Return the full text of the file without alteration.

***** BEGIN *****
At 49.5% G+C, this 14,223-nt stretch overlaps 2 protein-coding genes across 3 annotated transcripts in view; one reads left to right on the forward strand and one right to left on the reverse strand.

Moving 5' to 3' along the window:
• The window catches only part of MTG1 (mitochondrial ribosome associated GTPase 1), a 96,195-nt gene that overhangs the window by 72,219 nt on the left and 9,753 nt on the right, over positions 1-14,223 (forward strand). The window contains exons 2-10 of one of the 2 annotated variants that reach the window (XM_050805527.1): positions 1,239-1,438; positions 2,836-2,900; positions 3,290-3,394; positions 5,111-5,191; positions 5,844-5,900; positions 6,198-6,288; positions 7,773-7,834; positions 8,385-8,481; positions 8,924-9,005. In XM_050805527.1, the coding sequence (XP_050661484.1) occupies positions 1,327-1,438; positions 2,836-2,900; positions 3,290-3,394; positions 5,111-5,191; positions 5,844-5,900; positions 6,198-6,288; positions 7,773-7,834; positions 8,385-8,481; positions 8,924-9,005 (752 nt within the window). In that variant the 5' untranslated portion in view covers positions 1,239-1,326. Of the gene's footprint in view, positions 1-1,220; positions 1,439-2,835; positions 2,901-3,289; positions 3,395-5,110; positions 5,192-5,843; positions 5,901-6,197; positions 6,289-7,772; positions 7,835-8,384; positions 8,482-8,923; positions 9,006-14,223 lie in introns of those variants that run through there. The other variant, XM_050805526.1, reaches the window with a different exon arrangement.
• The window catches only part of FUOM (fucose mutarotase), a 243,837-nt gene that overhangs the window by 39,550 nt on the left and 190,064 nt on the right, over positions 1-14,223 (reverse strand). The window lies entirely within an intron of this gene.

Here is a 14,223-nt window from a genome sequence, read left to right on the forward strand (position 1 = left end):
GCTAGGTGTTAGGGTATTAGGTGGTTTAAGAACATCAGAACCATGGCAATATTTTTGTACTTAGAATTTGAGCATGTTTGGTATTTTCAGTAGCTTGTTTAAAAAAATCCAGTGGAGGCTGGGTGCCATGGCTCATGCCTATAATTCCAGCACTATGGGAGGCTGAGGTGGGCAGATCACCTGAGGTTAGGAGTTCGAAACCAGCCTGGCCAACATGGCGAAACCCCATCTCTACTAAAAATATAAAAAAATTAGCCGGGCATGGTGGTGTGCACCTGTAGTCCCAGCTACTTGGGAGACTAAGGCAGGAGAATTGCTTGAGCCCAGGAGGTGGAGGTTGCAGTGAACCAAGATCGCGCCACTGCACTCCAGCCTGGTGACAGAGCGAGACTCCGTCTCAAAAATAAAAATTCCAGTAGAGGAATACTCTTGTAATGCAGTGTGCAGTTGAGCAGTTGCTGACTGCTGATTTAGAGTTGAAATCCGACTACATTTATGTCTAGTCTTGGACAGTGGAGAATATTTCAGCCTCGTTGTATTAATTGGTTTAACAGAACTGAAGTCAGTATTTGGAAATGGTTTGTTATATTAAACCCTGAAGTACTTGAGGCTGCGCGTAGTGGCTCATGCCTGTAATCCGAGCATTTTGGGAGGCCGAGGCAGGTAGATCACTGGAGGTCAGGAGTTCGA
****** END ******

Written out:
At 49.5% G+C, this 14,223-nt stretch overlaps 2 protein-coding genes across 3 annotated transcripts in view; one reads left to right on the forward strand and one right to left on the reverse strand.

Moving 5' to 3' along the window:
• The window catches only part of MTG1 (mitochondrial ribosome associated GTPase 1), a 96,195-nt gene that overhangs the window by 72,219 nt on the left and 9,753 nt on the right, over positions 1-14,223 (forward strand). The window contains exons 2-10 of one of the 2 annotated variants that reach the window (XM_050805527.1): positions 1,239-1,438; positions 2,836-2,900; positions 3,290-3,394; positions 5,111-5,191; positions 5,844-5,900; positions 6,198-6,288; positions 7,773-7,834; positions 8,385-8,481; positions 8,924-9,005. In XM_050805527.1, the coding sequence (XP_050661484.1) occupies positions 1,327-1,438; positions 2,836-2,900; positions 3,290-3,394; positions 5,111-5,191; positions 5,844-5,900; positions 6,198-6,288; positions 7,773-7,834; positions 8,385-8,481; positions 8,924-9,005 (752 nt within the window). In that variant the 5' untranslated portion in view covers positions 1,239-1,326. Of the gene's footprint in view, positions 1-1,220; positions 1,439-2,835; positions 2,901-3,289; positions 3,395-5,110; positions 5,192-5,843; positions 5,901-6,197; positions 6,289-7,772; positions 7,835-8,384; positions 8,482-8,923; positions 9,006-14,223 lie in introns of those variants that run through there. The other variant, XM_050805526.1, reaches the window with a different exon arrangement.
• The window catches only part of FUOM (fucose mutarotase), a 243,837-nt gene that overhangs the window by 39,550 nt on the left and 190,064 nt on the right, over positions 1-14,223 (reverse strand). The window lies entirely within an intron of this gene.

Here is a 14,223-nt window from a genome sequence, read left to right on the forward strand (position 1 = left end):
GCTAGGTGTTAGGGTATTAGGTGGTTTAAGAACATCAGAACCATGGCAATATTTTTGTACTTAGAATTTGAGCATGTTTGGTATTTTCAGTAGCTTGTTTAAAAAAATCCAGTGGAGGCTGGGTGCCATGGCTCATGCCTATAATTCCAGCACTATGGGAGGCTGAGGTGGGCAGATCACCTGAGGTTAGGAGTTCGAAACCAGCCTGGCCAACATGGCGAAACCCCATCTCTACTAAAAATATAAAAAAATTAGCCGGGCATGGTGGTGTGCACCTGTAGTCCCAGCTACTTGGGAGACTAAGGCAGGAGAATTGCTTGAGCCCAGGAGGTGGAGGTTGCAGTGAACCAAGATCGCGCCACTGCACTCCAGCCTGGTGACAGAGCGAGACTCCGTCTCAAAAATAAAAATTCCAGTAGAGGAATACTCTTGTAATGCAGTGTGCAGTTGAGCAGTTGCTGACTGCTGATTTAGAGTTGAAATCCGACTACATTTATGTCTAGTCTTGGACAGTGGAGAATATTTCAGCCTCGTTGTATTAATTGGTTTAACAGAACTGAAGTCAGTATTTGGAAATGGTTTGTTATATTAAACCCTGAAGTACTTGAGGCTGCGCGTAGTGGCTCATGCCTGTAATCCGAGCATTTTGGGAGGCCGAGGCAGGTAGATCACTGGAGGTCAGGAGTTCGA